“Hierarchy of Negligence” is dark and daunting, but immediately infectious, with a vibrating introductory riff that gets stuck in the head like a spear. That riff eventually reappears in modified form, but in the meantime Goat Torment explode in a burst of predatory ferocity, deepening the atmosphere of heartless malice. It’s a thoroughly electrifying track with killing riffs, throat-rupturing howls, and an unstoppable drum attack.
“Rising Dominion” (which I wrote about in May) wastes no time unleashing hell in a flurry of grinding riffs punctuated by big, booming grooves. The occult, ritualistic atmosphere of the song is enhanced by alternating vocal styles and by a slow, dismal interlude. And as thoroughly grim and rapacious as the song is, it’s also very catchy.
Both songs are embedded below, followed by a stream of the whole album. Sermons To Death can be purchased as a digital download at Bandcamp, and you can order it on CD there, or at Amor Fati’s web shop (here), or directly from the band via goat_torment(@)hotmail.com.
The third band featured in this collection is yet another one I’ve only discovered recently. Mefisto was formed in 1984 in Stockholm, Sweden. From what I’ve read, they were one of the first Swedish bands to follow the influence of Bathory and Venom, and they had their own significant influence on the evolution of extreme metal during the 1980s.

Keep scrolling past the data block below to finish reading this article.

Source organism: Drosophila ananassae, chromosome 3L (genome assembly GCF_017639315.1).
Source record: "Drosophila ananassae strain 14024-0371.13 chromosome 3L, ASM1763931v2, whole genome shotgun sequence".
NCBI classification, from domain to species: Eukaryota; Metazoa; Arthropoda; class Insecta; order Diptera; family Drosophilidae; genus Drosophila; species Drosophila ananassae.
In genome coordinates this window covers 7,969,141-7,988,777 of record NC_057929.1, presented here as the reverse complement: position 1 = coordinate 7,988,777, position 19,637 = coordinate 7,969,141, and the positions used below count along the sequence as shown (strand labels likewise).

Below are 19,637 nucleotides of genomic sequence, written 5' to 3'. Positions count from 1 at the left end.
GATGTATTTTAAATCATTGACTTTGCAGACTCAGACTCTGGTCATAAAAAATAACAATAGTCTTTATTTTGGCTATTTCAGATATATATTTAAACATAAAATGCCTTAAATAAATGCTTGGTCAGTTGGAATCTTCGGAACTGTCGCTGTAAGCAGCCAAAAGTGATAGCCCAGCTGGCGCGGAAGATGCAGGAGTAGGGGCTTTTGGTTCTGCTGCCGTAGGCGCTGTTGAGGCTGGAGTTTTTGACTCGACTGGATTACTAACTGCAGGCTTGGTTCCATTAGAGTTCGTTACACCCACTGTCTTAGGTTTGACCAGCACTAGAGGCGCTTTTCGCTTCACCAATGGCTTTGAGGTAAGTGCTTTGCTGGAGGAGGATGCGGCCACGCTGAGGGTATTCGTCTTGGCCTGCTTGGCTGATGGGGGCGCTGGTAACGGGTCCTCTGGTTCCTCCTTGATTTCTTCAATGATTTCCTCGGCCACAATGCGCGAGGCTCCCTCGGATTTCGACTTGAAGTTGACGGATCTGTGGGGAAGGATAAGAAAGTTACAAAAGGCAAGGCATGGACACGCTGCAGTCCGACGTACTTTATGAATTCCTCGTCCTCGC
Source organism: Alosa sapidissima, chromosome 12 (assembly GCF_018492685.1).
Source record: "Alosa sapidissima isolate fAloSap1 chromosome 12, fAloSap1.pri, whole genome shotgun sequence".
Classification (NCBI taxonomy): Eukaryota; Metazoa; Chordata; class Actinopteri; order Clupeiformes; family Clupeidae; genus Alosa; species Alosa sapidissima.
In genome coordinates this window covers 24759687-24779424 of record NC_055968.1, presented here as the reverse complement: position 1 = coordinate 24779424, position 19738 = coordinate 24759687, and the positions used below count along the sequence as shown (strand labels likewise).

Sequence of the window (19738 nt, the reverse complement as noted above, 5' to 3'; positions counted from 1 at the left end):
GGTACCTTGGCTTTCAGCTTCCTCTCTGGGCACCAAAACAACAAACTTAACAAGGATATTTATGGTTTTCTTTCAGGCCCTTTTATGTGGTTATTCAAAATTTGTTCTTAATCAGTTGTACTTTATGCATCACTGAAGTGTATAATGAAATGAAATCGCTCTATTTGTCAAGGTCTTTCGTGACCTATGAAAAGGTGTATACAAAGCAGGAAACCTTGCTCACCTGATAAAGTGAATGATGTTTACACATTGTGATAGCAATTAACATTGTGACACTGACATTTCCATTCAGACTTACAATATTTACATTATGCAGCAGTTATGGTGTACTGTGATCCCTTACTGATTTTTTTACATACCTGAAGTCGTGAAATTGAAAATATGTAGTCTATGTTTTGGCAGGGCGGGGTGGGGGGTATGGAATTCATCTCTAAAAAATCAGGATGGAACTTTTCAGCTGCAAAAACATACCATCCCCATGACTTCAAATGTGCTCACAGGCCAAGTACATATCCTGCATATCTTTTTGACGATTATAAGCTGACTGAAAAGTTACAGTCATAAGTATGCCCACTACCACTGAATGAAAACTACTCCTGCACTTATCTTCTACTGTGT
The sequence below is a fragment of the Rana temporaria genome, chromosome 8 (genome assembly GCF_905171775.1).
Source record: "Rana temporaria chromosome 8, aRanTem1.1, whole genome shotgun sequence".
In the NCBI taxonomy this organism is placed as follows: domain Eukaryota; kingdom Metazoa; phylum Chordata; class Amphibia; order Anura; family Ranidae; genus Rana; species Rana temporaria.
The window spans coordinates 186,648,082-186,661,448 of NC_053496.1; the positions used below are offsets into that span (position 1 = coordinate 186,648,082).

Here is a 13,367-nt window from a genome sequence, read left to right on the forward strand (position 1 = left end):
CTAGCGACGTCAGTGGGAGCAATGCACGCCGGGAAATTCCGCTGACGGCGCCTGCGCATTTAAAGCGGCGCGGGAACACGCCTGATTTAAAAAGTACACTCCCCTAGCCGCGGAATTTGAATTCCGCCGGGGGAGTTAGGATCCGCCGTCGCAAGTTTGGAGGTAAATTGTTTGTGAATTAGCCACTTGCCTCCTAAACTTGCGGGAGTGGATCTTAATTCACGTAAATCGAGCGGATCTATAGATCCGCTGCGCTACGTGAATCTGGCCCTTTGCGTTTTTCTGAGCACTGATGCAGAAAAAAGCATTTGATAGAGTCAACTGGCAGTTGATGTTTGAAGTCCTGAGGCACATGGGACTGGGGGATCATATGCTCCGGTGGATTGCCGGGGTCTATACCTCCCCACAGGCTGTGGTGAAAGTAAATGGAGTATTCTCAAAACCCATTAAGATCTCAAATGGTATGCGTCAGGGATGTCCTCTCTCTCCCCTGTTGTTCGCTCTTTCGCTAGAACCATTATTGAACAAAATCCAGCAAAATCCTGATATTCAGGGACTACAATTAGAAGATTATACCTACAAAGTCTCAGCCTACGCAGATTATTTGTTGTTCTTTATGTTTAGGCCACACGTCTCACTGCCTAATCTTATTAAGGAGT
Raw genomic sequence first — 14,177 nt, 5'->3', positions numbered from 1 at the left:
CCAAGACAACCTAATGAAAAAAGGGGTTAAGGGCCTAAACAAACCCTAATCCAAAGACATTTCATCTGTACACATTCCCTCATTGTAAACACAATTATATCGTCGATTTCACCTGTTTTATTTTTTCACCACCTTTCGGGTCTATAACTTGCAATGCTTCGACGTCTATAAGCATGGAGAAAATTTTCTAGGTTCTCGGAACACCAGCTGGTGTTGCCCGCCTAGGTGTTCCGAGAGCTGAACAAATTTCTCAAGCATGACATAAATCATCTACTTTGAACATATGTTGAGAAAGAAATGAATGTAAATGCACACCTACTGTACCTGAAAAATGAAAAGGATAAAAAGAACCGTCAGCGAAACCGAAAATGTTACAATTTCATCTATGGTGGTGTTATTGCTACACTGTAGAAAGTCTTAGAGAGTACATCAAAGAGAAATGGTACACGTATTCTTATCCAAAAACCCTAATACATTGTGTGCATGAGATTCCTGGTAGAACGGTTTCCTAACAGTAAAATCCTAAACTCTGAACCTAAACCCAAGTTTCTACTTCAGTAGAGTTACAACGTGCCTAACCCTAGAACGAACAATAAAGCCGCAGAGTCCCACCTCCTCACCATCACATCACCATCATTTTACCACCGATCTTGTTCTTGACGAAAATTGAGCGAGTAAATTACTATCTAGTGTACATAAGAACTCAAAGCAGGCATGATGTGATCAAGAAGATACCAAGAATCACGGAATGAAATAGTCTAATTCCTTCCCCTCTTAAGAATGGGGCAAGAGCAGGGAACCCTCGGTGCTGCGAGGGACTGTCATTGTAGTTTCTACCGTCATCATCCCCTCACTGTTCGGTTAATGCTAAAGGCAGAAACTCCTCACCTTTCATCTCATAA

They released two demos on cassette in 1986 — Megalomania and The Puzzle — and then disbanded in 1987. A couple of compilations of those demos have appeared more recently, and now it appears that Mefisto have re-formed. I was tipped off to all this history by the appearance on YouTube of a recent Mefisto re-recording of a track named “Act Dead” from the Megalomania demo.
After a couple of false starts, the song takes off with some hellaciously good thrashy riffing and raw vocal vituperation. The band eventually segue into big, hammering grooves, which pave the way for some delicious solo shredding. The song got under my skin very damned fast.
As of this writing, the band are offering the new track as a free download from Dropbox — HERE. I’m not sure what they plan to do next, but I think it will be worth finding out.